33 With many similar parables Jesus spoke the word to them, as much as they could understand. 34 He did not say anything to them without using a parable. But when he was alone with his own disciples, he explained everything.

Mark 4:30-34 (NIV)

Have you seen one of those cartoons in which a character takes a small snowball and sends it down a snow-covered hill? As the snowball moves down the hill, it gathers snow and momentum, enlarging in size. Usually the enlarged snowball picks up other characters and items along the way. The scene often ends with the huge snowball smashing into something at the bottom of the hill which sends the accumulated characters and debris flying through the air. The increase in size, momentum, and accumulation is the image which I place before you today.

Our passage from the Gospel according to Mark presents a scene in which Jesus is teaching one of the crowds. Here Jesus is providing imagery in an attempt to help the people understand what the Kingdom of God is like. A mustard seed is the object Jesus brings to their minds. He points out that it is one of the smallest seeds in creation. Once the seed is planted and grows, it becomes a plant large enough for birds to rest in for shade from the heat.

When we consider this imagery in relation to God’s Kingdom, we can imagine the planting of a small seed in the lives of individuals. After planting, the seed grows and becomes stronger. Momentum builds in the growing process. The size increases as it gathers from around it. Eventually it becomes a haven and a place of rest for others. 

This imagery places each of us in three distinct roles within God’s Kingdom. First, we are the ones who receive the starting Kingdom seed. The seed is planted in our lives where we nurture it and encourage it to grow. Second, we become the planters of the seed. We bring it into the lives of others and introduce them to our Lord’s Kingdom. Third, as the Kingdom expands and enlarges, we become like the birds and find shelter from the heat of life within the Kingdom. The momentum of God’s Kingdom increases in our world.

Imagery

John,

To the seven churches in the province of Asia:

Grace and peace to you from him who is, and who was, and who is to come, and from the seven spirits[a] before his throne, and from Jesus Christ, who is the faithful witness, the firstborn from the dead, and the ruler of the kings of the earth.

To him who loves us and has freed us from our sins by his blood, and has made us to be a kingdom and priests to serve his God and Father—to him be glory and power for ever and ever! Amen.

“Look, he is coming with the clouds,”[b]
    and “every eye will see him,
even those who pierced him”;
    and all peoples on earth “will mourn because of him.”[c]
So shall it be! Amen.

“I am the Alpha and the Omega,” says the Lord God, “who is, and who was, and who is to come, the Almighty.”

I, John, your brother and companion in the suffering and kingdom and patient endurance that are ours in Jesus, was on the island of Patmos because of the word of God and the testimony of Jesus. 10 On the Lord’s Day I was in the Spirit, and I heard behind me a loud voice like a trumpet, 11 which said: “Write on a scroll what you see and send it to the seven churches: to Ephesus, Smyrna, Pergamum, Thyatira, Sardis, Philadelphia and Laodicea.”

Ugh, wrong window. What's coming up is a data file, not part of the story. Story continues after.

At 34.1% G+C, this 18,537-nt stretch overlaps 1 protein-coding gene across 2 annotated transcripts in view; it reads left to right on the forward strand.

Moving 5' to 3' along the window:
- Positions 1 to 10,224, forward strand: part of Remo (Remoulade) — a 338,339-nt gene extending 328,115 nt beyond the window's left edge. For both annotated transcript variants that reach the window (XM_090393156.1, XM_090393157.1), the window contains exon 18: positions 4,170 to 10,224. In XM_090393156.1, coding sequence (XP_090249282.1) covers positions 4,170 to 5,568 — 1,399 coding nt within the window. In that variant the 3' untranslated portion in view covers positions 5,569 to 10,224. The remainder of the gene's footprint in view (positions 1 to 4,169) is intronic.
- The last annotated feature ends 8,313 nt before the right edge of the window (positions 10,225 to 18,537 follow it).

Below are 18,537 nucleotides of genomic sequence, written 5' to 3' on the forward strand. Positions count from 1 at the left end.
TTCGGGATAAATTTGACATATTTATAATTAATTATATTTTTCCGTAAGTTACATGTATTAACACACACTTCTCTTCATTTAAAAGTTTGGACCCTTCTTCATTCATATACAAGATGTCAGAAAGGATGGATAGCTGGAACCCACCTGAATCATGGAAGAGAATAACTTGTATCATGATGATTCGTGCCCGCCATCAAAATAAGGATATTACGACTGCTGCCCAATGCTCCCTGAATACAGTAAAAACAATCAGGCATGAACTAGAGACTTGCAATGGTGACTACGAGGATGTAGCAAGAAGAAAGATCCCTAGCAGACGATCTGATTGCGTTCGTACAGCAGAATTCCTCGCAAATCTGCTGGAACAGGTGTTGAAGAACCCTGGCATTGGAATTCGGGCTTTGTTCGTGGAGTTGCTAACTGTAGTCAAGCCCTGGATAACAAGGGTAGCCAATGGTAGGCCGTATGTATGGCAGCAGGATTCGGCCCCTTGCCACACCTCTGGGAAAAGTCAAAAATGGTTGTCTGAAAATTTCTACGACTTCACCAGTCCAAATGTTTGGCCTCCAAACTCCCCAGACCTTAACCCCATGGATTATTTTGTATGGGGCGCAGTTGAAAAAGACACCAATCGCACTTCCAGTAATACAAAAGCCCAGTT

12 I turned around to see the voice that was speaking to me. And when I turned I saw seven golden lampstands, 13 and among the lampstands was someone like a son of man,[d] dressed in a robe reaching down to his feet and with a golden sash around his chest. 14 The hair on his head was white like wool, as white as snow, and his eyes were like blazing fire. 15 His feet were like bronze glowing in a furnace, and his voice was like the sound of rushing waters. 16 In his right hand he held seven stars, and coming out of his mouth was a sharp, double-edged sword. His face was like the sun shining in all its brilliance.

17 When I saw him, I fell at his feet as though dead. Then he placed his right hand on me and said: “Do not be afraid. I am the First and the Last. 18 I am the Living One; I was dead, and now look, I am alive for ever and ever! And I hold the keys of death and Hades.

19 “Write, therefore, what you have seen, what is now and what will take place later. 20 The mystery of the seven stars that you saw in my right hand and of the seven golden lampstands is this: The seven stars are the angels[e] of the seven churches, and the seven lampstands are the seven churches.

Revelation 1:4-20 (NIV)

The city in which I currently live is the home of some amazing art museums. I have enjoyed going to two of them so far, one containing American art and the other one containing art from world renown artists including Monet and Picasso. I enjoy viewing the work, imaging what the artist is trying to communicate, and reading the information on the card next to the piece. Imagery is an amazing way to communicate a message. I struggle with abstract art because it is difficult for me to find the message in the imagery.